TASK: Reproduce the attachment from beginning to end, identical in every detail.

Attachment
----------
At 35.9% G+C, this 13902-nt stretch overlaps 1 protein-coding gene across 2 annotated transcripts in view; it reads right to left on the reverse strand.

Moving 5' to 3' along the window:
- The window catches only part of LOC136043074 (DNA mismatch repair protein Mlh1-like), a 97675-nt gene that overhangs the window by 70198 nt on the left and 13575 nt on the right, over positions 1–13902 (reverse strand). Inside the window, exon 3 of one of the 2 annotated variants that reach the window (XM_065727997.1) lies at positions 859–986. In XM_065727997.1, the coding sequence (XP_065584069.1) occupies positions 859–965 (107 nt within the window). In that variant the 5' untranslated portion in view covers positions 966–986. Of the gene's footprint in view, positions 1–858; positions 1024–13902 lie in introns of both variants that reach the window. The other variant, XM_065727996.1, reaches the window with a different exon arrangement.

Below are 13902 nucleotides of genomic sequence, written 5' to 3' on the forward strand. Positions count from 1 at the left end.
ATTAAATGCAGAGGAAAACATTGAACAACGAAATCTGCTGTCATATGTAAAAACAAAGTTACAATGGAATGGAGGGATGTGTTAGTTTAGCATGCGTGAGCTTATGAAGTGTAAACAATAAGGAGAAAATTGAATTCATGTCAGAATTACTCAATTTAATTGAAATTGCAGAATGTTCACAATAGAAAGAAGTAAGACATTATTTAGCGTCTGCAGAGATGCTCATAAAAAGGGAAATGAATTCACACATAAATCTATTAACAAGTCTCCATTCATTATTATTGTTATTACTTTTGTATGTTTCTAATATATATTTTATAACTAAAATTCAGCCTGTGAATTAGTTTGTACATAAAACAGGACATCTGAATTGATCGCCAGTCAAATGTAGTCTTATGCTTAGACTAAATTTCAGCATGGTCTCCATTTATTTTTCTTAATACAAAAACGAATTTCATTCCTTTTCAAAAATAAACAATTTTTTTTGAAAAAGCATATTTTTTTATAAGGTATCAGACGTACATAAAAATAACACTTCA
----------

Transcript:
At 35.9% G+C, this 13902-nt stretch overlaps 1 protein-coding gene across 2 annotated transcripts in view; it reads right to left on the reverse strand.

Moving 5' to 3' along the window:
- The window catches only part of LOC136043074 (DNA mismatch repair protein Mlh1-like), a 97675-nt gene that overhangs the window by 70198 nt on the left and 13575 nt on the right, over positions 1–13902 (reverse strand). Inside the window, exon 3 of one of the 2 annotated variants that reach the window (XM_065727997.1) lies at positions 859–986. In XM_065727997.1, the coding sequence (XP_065584069.1) occupies positions 859–965 (107 nt within the window). In that variant the 5' untranslated portion in view covers positions 966–986. Of the gene's footprint in view, positions 1–858; positions 1024–13902 lie in introns of both variants that reach the window. The other variant, XM_065727996.1, reaches the window with a different exon arrangement.

Below are 13902 nucleotides of genomic sequence, written 5' to 3' on the forward strand. Positions count from 1 at the left end.
ATTAAATGCAGAGGAAAACATTGAACAACGAAATCTGCTGTCATATGTAAAAACAAAGTTACAATGGAATGGAGGGATGTGTTAGTTTAGCATGCGTGAGCTTATGAAGTGTAAACAATAAGGAGAAAATTGAATTCATGTCAGAATTACTCAATTTAATTGAAATTGCAGAATGTTCACAATAGAAAGAAGTAAGACATTATTTAGCGTCTGCAGAGATGCTCATAAAAAGGGAAATGAATTCACACATAAATCTATTAACAAGTCTCCATTCATTATTATTGTTATTACTTTTGTATGTTTCTAATATATATTTTATAACTAAAATTCAGCCTGTGAATTAGTTTGTACATAAAACAGGACATCTGAATTGATCGCCAGTCAAATGTAGTCTTATGCTTAGACTAAATTTCAGCATGGTCTCCATTTATTTTTCTTAATACAAAAACGAATTTCATTCCTTTTCAAAAATAAACAATTTTTTTTGAAAAAGCATATTTTTTTATAAGGTATCAGACGTACATAAAAATAACACTTCA